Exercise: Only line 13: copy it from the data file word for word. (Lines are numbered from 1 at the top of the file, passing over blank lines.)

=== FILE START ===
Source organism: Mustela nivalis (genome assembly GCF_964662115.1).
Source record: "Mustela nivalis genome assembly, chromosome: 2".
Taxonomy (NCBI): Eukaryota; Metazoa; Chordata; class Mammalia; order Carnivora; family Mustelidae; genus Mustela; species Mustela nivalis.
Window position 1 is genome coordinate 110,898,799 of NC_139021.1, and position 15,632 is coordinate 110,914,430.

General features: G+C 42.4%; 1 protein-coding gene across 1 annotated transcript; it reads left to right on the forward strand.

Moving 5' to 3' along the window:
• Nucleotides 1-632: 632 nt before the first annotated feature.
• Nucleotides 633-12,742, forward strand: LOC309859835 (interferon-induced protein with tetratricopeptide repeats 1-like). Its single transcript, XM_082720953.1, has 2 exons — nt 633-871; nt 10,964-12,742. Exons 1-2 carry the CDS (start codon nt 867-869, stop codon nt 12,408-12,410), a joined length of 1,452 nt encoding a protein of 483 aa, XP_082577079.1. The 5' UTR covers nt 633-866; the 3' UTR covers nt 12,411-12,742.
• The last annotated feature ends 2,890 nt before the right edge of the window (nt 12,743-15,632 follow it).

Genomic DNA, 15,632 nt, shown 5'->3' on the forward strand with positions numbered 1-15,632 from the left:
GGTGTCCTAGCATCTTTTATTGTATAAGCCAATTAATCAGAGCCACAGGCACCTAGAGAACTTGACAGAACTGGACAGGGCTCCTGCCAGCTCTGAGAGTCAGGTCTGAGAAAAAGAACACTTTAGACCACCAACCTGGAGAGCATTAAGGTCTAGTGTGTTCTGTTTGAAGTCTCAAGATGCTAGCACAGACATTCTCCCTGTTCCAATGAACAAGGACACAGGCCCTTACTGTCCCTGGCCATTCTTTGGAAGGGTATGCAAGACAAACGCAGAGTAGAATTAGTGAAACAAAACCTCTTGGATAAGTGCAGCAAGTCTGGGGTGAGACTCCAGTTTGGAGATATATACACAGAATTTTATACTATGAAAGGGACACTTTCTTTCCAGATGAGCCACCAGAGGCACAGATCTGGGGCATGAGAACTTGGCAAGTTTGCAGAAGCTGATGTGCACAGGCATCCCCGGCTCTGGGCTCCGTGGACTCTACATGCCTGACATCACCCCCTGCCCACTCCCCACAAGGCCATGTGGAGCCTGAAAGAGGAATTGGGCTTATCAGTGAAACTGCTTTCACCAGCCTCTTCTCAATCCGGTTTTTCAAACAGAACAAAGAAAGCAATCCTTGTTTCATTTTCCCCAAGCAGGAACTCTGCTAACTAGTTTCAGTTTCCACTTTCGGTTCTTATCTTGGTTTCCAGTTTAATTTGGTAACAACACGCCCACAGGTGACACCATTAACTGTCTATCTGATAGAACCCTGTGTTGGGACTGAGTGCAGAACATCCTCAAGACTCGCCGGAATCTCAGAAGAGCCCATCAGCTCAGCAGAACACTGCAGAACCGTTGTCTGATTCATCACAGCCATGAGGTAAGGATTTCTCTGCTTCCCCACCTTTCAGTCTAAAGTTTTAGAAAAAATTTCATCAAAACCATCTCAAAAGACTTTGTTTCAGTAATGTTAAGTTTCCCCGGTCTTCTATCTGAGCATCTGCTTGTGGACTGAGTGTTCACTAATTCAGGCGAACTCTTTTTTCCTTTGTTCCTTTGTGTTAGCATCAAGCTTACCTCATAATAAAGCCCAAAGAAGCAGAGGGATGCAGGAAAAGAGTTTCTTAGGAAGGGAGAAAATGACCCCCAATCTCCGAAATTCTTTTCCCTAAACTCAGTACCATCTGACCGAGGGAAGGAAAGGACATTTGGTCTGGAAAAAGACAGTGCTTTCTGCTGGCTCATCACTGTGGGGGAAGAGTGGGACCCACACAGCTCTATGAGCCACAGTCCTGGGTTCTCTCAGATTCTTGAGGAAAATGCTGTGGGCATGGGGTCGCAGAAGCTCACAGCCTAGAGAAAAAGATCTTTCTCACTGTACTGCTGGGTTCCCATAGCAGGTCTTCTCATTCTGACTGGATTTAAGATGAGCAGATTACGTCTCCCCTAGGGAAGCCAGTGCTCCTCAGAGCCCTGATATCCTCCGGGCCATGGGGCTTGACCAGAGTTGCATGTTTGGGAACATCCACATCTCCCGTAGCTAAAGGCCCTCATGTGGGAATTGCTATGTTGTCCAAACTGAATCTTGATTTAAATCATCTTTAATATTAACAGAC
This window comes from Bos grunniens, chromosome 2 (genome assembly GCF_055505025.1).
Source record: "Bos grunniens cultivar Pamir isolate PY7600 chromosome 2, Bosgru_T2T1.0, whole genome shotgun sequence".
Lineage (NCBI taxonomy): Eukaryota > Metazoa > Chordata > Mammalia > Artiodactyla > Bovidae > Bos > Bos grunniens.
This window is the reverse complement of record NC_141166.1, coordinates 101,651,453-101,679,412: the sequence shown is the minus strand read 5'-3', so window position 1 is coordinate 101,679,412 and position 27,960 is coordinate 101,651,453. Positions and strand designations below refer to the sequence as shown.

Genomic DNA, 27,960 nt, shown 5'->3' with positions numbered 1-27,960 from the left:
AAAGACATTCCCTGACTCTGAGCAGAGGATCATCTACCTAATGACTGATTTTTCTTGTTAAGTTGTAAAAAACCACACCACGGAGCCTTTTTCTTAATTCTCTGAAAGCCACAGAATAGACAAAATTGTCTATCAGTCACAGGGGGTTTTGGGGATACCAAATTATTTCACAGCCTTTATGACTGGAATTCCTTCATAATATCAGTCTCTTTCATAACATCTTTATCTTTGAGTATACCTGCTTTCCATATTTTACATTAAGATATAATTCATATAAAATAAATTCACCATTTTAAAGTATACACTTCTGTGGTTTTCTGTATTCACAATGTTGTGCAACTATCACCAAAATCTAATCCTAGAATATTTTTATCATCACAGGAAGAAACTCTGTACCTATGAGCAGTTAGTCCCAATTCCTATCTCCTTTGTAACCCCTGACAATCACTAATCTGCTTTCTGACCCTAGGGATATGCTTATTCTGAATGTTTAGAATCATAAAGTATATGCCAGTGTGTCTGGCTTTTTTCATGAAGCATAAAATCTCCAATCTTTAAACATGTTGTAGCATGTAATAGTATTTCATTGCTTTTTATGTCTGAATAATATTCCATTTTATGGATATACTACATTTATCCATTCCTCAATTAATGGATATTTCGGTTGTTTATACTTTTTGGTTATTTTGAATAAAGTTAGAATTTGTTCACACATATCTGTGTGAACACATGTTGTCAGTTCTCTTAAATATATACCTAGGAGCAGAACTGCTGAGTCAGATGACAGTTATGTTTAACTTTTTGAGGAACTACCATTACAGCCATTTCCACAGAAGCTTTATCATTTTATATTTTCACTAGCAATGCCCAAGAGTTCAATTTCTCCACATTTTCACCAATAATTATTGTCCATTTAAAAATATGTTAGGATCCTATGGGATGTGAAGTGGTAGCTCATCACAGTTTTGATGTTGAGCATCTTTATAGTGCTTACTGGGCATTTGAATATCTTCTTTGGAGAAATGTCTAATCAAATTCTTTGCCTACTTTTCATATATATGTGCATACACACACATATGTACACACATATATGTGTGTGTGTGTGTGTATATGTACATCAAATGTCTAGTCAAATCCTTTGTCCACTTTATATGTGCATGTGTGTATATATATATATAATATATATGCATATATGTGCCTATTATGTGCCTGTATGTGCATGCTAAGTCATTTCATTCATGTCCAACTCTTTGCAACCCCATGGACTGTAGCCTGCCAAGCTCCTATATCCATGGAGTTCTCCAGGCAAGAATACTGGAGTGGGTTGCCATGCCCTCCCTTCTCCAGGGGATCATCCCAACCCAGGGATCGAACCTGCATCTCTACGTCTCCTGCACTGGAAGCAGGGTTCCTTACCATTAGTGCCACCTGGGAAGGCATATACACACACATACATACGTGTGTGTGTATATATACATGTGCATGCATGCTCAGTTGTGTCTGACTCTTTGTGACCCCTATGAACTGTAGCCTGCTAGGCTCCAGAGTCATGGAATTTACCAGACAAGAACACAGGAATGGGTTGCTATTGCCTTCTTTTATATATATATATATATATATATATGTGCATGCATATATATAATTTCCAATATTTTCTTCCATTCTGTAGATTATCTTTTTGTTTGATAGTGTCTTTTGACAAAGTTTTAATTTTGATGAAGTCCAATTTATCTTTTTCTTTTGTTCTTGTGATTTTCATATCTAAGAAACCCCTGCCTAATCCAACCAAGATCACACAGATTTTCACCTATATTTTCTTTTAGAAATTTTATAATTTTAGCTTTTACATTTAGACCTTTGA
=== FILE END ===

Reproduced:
Source record: "Bos grunniens cultivar Pamir isolate PY7600 chromosome 2, Bosgru_T2T1.0, whole genome shotgun sequence".